Iâve been caring for myÂ mother, who was diagnosed in January with pancreatic cancer, one of the most lethal cancers I know of. Even so, it wasnât until the other day that I was struck by the thought, âIâm a caregiver again, to someone with a terminal diagnosis.â
I was flooded with memories of the decade I spent caring for my first wife, including all the beauty and wonder, the struggle and the learning. Iâve been remembering how I learned the importance of taking care of myself in a way I had never known before.
Learning that lesson while caregiving often seemed counter-intuitive. No, I needed to take care of her! And of the kids! But it didnât take long to realize that if I let myself get past a certain point, if I let myself drop, I would be unable to do anything for them.
A particularly stunning example was when I lifted the wheelchair even though my back had been feeling tender, and laid myself up for two weeks. How clear did it have to get? I remember going away for a weekend or two, leaving friends to take care of everything, so I could hit the reset button. I came back ready, willing AND able, renewed for the care I wanted to be giving. I found that my capacity for caregiving was much higher when I attended to my own balance.
So now, I bring all that to the endless appointments, procedures, tests, talks about how my mother wants to die, finances, closet sorting and names on the bottom of furniture, (sheâs a planner). Iâm also remembering once again how to live with the phrase âterminal diagnosis.â Iâm remembering how the constant awareness of death, since I no longer resist it, leads to an appreciation of the love I have for my mother, for this time with her. I was already preparing for the loss of my mother (sheâs 84 and IÂ have a low denial quotient) but now I am living that preparation each moment.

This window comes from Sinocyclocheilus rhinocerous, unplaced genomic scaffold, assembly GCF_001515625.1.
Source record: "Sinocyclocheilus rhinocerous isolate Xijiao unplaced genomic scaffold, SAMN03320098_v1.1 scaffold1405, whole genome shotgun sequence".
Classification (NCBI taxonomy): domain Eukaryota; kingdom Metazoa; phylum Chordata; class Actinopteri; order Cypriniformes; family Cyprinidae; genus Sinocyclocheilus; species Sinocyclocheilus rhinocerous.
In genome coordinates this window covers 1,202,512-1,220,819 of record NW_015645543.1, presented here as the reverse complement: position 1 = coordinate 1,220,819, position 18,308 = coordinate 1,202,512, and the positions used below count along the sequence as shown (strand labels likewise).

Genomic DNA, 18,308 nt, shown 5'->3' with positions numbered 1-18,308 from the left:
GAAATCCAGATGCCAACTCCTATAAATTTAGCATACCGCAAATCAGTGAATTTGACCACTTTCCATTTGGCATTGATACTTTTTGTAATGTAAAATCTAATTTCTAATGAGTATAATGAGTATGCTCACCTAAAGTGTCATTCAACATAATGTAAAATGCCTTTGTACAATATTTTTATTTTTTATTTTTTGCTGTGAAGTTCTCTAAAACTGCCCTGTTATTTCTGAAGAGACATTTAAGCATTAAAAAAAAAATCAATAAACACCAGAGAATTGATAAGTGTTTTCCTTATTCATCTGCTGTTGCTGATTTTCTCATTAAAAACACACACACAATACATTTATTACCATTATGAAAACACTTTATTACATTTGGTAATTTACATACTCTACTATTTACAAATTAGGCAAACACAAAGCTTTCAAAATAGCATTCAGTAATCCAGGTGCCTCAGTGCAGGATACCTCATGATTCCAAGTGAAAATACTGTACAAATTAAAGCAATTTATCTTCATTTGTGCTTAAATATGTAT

I have a friend with ovarian cancer who doesnât like that term, âterminal diagnosis.â She says, âeveryone has one and who made these doctors gods anyway?â But for me, it is not that I now know any more about the time of my motherâs (or anyoneâs) death, but that I walk with the awareness of death keeping me awake. I go forward with the knowledge that accepting death makes life more meaningful. For that Iâm thankful.
Cheryl JonesÂ has been working with people facing loss in their lives forÂ thirty years. She is the host ofÂ Good Grief,Â a weekly radio show on the VoiceAmerica Health and Wellness Channel, about the transformative potential of our losses. You can learn more about her at her website Weathering Grief Â